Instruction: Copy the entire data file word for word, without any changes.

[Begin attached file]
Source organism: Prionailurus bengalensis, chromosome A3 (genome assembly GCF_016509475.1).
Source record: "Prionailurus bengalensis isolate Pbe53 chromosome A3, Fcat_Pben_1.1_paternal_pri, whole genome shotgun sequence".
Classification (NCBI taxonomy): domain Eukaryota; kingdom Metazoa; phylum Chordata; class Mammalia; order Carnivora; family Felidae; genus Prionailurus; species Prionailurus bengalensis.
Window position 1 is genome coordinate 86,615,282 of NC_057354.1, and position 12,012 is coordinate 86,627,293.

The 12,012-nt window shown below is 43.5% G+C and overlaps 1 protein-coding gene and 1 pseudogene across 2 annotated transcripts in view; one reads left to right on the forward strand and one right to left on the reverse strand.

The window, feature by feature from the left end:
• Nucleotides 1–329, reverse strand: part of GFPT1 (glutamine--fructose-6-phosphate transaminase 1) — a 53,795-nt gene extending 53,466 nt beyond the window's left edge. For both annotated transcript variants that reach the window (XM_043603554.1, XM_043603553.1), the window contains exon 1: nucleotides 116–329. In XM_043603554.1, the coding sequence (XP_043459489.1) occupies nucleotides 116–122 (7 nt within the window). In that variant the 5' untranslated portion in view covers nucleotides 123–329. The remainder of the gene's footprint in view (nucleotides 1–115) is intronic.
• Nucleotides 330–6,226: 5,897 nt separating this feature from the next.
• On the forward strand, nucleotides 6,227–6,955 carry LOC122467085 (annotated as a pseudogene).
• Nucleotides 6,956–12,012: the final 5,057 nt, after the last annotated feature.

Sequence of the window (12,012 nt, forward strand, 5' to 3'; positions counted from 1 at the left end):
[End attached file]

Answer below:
Source organism: Prionailurus bengalensis, chromosome A3 (genome assembly GCF_016509475.1).
Source record: "Prionailurus bengalensis isolate Pbe53 chromosome A3, Fcat_Pben_1.1_paternal_pri, whole genome shotgun sequence".
Classification (NCBI taxonomy): domain Eukaryota; kingdom Metazoa; phylum Chordata; class Mammalia; order Carnivora; family Felidae; genus Prionailurus; species Prionailurus bengalensis.
Window position 1 is genome coordinate 86,615,282 of NC_057354.1, and position 12,012 is coordinate 86,627,293.

The 12,012-nt window shown below is 43.5% G+C and overlaps 1 protein-coding gene and 1 pseudogene across 2 annotated transcripts in view; one reads left to right on the forward strand and one right to left on the reverse strand.

The window, feature by feature from the left end:
• Nucleotides 1–329, reverse strand: part of GFPT1 (glutamine--fructose-6-phosphate transaminase 1) — a 53,795-nt gene extending 53,466 nt beyond the window's left edge. For both annotated transcript variants that reach the window (XM_043603554.1, XM_043603553.1), the window contains exon 1: nucleotides 116–329. In XM_043603554.1, the coding sequence (XP_043459489.1) occupies nucleotides 116–122 (7 nt within the window). In that variant the 5' untranslated portion in view covers nucleotides 123–329. The remainder of the gene's footprint in view (nucleotides 1–115) is intronic.
• Nucleotides 330–6,226: 5,897 nt separating this feature from the next.
• On the forward strand, nucleotides 6,227–6,955 carry LOC122467085 (annotated as a pseudogene).
• Nucleotides 6,956–12,012: the final 5,057 nt, after the last annotated feature.

Sequence of the window (12,012 nt, forward strand, 5' to 3'; positions counted from 1 at the left end):